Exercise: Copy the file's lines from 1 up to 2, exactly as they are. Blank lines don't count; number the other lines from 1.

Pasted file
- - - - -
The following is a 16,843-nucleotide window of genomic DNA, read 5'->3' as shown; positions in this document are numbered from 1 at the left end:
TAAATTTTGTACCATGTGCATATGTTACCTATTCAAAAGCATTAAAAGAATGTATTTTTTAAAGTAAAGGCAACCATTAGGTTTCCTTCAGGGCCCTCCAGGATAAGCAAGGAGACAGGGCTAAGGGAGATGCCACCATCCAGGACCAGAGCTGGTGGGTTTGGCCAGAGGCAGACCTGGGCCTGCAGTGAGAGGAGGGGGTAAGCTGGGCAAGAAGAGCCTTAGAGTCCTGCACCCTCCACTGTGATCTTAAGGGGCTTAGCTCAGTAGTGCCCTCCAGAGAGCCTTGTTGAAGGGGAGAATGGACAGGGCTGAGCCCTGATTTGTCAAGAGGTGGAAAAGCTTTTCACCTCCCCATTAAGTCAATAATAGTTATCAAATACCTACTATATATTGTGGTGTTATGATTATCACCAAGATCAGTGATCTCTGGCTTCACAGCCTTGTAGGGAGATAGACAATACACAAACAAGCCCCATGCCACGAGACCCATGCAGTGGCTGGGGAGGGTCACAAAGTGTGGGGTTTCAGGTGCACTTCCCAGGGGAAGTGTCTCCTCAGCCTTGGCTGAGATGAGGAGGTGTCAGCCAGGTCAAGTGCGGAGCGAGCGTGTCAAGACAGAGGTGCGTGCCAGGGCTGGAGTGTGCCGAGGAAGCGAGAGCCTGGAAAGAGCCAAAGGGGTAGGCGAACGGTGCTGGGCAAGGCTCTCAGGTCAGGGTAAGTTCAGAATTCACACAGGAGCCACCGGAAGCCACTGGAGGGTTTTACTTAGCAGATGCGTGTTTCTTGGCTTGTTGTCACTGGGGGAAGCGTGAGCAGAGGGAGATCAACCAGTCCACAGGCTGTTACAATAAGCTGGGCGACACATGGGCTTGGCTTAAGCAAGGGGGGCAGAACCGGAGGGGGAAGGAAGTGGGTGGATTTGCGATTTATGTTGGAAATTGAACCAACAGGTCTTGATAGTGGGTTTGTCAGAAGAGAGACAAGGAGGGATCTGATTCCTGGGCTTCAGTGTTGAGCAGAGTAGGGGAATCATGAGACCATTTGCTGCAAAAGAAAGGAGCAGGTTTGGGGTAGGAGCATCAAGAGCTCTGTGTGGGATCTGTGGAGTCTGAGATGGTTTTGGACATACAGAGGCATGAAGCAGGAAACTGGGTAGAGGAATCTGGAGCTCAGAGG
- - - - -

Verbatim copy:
The following is a 16,843-nucleotide window of genomic DNA, read 5'->3' as shown; positions in this document are numbered from 1 at the left end:
TAAATTTTGTACCATGTGCATATGTTACCTATTCAAAAGCATTAAAAGAATGTATTTTTTAAAGTAAAGGCAACCATTAGGTTTCCTTCAGGGCCCTCCAGGATAAGCAAGGAGACAGGGCTAAGGGAGATGCCACCATCCAGGACCAGAGCTGGTGGGTTTGGCCAGAGGCAGACCTGGGCCTGCAGTGAGAGGAGGGGGTAAGCTGGGCAAGAAGAGCCTTAGAGTCCTGCACCCTCCACTGTGATCTTAAGGGGCTTAGCTCAGTAGTGCCCTCCAGAGAGCCTTGTTGAAGGGGAGAATGGACAGGGCTGAGCCCTGATTTGTCAAGAGGTGGAAAAGCTTTTCACCTCCCCATTAAGTCAATAATAGTTATCAAATACCTACTATATATTGTGGTGTTATGATTATCACCAAGATCAGTGATCTCTGGCTTCACAGCCTTGTAGGGAGATAGACAATACACAAACAAGCCCCATGCCACGAGACCCATGCAGTGGCTGGGGAGGGTCACAAAGTGTGGGGTTTCAGGTGCACTTCCCAGGGGAAGTGTCTCCTCAGCCTTGGCTGAGATGAGGAGGTGTCAGCCAGGTCAAGTGCGGAGCGAGCGTGTCAAGACAGAGGTGCGTGCCAGGGCTGGAGTGTGCCGAGGAAGCGAGAGCCTGGAAAGAGCCAAAGGGGTAGGCGAACGGTGCTGGGCAAGGCTCTCAGGTCAGGGTAAGTTCAGAATTCACACAGGAGCCACCGGAAGCCACTGGAGGGTTTTACTTAGCAGATGCGTGTTTCTTGGCTTGTTGTCACTGGGGGAAGCGTGAGCAGAGGGAGATCAACCAGTCCACAGGCTGTTACAATAAGCTGGGCGACACATGGGCTTGGCTTAAGCAAGGGGGGCAGAACCGGAGGGGGAAGGAAGTGGGTGGATTTGCGATTTATGTTGGAAATTGAACCAACAGGTCTTGATAGTGGGTTTGTCAGAAGAGAGACAAGGAGGGATCTGATTCCTGGGCTTCAGTGTTGAGCAGAGTAGGGGAATCATGAGACCATTTGCTGCAAAAGAAAGGAGCAGGTTTGGGGTAGGAGCATCAAGAGCTCTGTGTGGGATCTGTGGAGTCTGAGATGGTTTTGGACATACAGAGGCATGAAGCAGGAAACTGGGTAGAGGAATCTGGAGCTCAGAGG